A federal appeals court panel appeared sharply critical Thursday of a ruling this year that ordered the removal of stickers in science textbooks stating, "Evolution is a theory, not a fact."Well, it seems Carnes either has a personal bias in favor of Creationism, or he's just not too bright. He doesn't even seem to realize what the "theory" of evolution is. That's a rookie mistake, like believing that the "theory of gravity" is about whether or not gravity exists. The "theory of evolution" is not a theory about whether evolution exists, it's a theory as to how evolution works. Evolution itself is clearly real, as proven by all the evidence--fossils dating back a few billion years, life forming more complex organisms as time progresses, with clearly defined branches of forms developing, one creature into two or more, one creature into another in a chain, leading up to present-day life. The core idea of evolution--that life changed from less complex forms into more complex ones--is about as solid as it gets.
Judge Ed Carnes of the U.S. 11th Circuit Court of Appeals said that the lower court judge had misstated facts in his ruling, overstating the influence religious protests had on the school board's actions. He also said the words on the sticker are "technically accurate," and that the Cobb County school board was justified in singling out the theory of evolution for comment.
"From nonlife to life is the greatest gap in scientific theory," Carnes said. "There is less evidence supporting it than there is for other theories. It sounds to me like evolution is more vulnerable and deserves more critical thinking" than other subjects.
You could argue that "evolution" has come to mean the theory of how, instead of meaning evolution as a whole. But not in this context. The people who put the stickers on those books clearly believe that evolution did not take place at all, and want students to get the official word from the government that God created all life in its present form. The phrase "Evolution is a theory, not a fact" is "technically correct" only if you completely ignore the context.
Further evidence that Carnes is bending things comes from his statement about "nonlife to life" being the "greatest gap in scientific theory." This only covers one part of the theory of evolution--the beginning--and completely ignores the remaining fossil record. One could still believe that God created the most primary life forms and let things snowball from there, and evolution is still real and present. But even that is still a "God of the gaps," using God to fill in for segments of scientific understanding not yet achieved.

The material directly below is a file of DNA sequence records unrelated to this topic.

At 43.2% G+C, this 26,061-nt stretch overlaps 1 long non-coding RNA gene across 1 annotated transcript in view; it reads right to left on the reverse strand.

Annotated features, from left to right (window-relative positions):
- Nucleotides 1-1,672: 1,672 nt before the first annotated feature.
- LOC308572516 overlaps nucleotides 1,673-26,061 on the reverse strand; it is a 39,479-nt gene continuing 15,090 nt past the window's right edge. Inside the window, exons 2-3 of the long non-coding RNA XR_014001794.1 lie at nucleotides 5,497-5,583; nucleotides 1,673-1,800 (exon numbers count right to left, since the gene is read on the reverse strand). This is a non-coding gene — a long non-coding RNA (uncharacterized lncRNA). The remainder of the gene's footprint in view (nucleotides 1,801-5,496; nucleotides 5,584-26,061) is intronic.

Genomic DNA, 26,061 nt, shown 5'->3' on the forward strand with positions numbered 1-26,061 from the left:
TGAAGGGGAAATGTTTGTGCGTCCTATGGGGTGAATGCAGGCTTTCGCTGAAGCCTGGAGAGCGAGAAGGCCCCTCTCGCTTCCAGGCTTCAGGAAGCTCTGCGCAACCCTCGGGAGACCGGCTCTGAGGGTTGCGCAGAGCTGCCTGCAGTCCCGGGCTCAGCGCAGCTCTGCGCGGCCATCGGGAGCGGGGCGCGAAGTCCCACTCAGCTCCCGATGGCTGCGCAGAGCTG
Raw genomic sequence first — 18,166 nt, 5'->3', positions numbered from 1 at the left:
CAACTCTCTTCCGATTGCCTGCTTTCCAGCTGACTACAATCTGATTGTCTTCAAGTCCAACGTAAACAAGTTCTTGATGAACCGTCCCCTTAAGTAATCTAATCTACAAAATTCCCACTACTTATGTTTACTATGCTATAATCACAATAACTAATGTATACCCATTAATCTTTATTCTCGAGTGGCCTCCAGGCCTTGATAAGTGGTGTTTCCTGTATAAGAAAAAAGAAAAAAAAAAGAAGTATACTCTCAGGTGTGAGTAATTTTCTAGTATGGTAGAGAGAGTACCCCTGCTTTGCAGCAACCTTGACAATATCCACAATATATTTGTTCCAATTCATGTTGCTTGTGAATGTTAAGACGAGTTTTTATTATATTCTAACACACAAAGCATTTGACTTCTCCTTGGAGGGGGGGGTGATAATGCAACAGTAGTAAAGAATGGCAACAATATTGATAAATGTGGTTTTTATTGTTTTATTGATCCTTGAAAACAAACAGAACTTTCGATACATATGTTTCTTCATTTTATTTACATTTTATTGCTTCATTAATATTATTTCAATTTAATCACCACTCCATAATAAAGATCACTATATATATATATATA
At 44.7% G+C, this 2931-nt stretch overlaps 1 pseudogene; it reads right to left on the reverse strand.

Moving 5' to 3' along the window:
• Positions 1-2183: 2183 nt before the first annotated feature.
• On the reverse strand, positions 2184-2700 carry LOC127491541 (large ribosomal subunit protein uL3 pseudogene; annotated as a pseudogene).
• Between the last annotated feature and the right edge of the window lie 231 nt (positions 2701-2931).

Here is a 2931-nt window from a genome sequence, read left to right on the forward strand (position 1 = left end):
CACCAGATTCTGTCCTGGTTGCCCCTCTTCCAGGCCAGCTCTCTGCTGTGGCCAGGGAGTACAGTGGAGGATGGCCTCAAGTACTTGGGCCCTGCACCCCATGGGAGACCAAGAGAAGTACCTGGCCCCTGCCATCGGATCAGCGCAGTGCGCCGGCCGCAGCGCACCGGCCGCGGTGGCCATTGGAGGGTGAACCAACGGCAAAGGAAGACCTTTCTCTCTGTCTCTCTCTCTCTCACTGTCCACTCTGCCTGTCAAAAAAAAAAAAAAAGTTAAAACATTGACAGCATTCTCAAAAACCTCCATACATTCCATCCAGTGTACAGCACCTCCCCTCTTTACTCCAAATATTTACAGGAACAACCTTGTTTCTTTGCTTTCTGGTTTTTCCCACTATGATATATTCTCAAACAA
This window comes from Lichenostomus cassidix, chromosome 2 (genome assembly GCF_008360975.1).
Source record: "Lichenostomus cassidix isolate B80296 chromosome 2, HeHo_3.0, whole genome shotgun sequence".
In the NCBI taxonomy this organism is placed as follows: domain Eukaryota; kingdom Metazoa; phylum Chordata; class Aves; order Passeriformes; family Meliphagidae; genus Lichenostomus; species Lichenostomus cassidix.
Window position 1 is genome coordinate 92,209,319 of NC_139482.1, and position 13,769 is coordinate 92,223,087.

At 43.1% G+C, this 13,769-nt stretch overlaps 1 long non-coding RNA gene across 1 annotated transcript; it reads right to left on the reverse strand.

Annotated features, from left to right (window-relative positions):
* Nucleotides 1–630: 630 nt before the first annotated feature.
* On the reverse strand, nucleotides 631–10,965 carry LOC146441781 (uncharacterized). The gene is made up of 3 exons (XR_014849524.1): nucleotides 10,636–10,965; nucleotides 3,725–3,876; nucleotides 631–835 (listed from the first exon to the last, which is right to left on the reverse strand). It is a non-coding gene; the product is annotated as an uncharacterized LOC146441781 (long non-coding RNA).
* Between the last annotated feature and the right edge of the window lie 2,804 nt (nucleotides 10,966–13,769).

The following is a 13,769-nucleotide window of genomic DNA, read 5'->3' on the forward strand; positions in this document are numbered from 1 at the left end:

Science can, without any contradiction or complication, be described as understanding "how God did it," not "whether God did it." Understanding that, evolution as described by science can be seem as an attempt to understand how life formed, whether as directed by God or not. The same can be said of how life began. If God did it, He must have used some method, one that could be described by science. Why is it so all-fired important for some people to believe that it was somehow magical? That it was not God directing the laws of molecular interaction so as to lead to the grandeur of life we see today, but rather some instant, mystical, clap-some-clay-together-and-poof-there's-life miracle that would be beyond science's ability to explain?
The outlines here are clear: people who believe that an old-looking guy with a beard and maybe a belly button slapped clay on clay and made life, and that's that; they believe that evolution is wholly untrue. This is a religious belief, and they're pissed that the evidence of the world contradicts that, and worse, that the government allows this contradictory evidence to be taught in schools. These are people who believe that all of evolution is untrue, and want this religious doctrine to be reflected in universal education. That's what the stickers are about; anything else is a snow job.
Note to Judge Carnes: get a grip on the issue.
December 09, 2005
Via DKos, this scientist makes an argument which by itself knocks the so-called "Intelligent Design" theory completely off the stage. He points out that our "intelligently" designed bodies are not quite so intelligent: there are many flaws in our construction which can only be explained by evolutionary processes. These same flaws make absolutely no sense in a creationist paradigm. Our pelvises slope forward, for example, a throwback to a time when we did not stand erect, but used our knuckles to aid in walking. We have too many teeth for the size of our mouths, a product of a shortened muzzle or snout. The appendix and tonsils are unnecessary. And a list of other problems on top of these.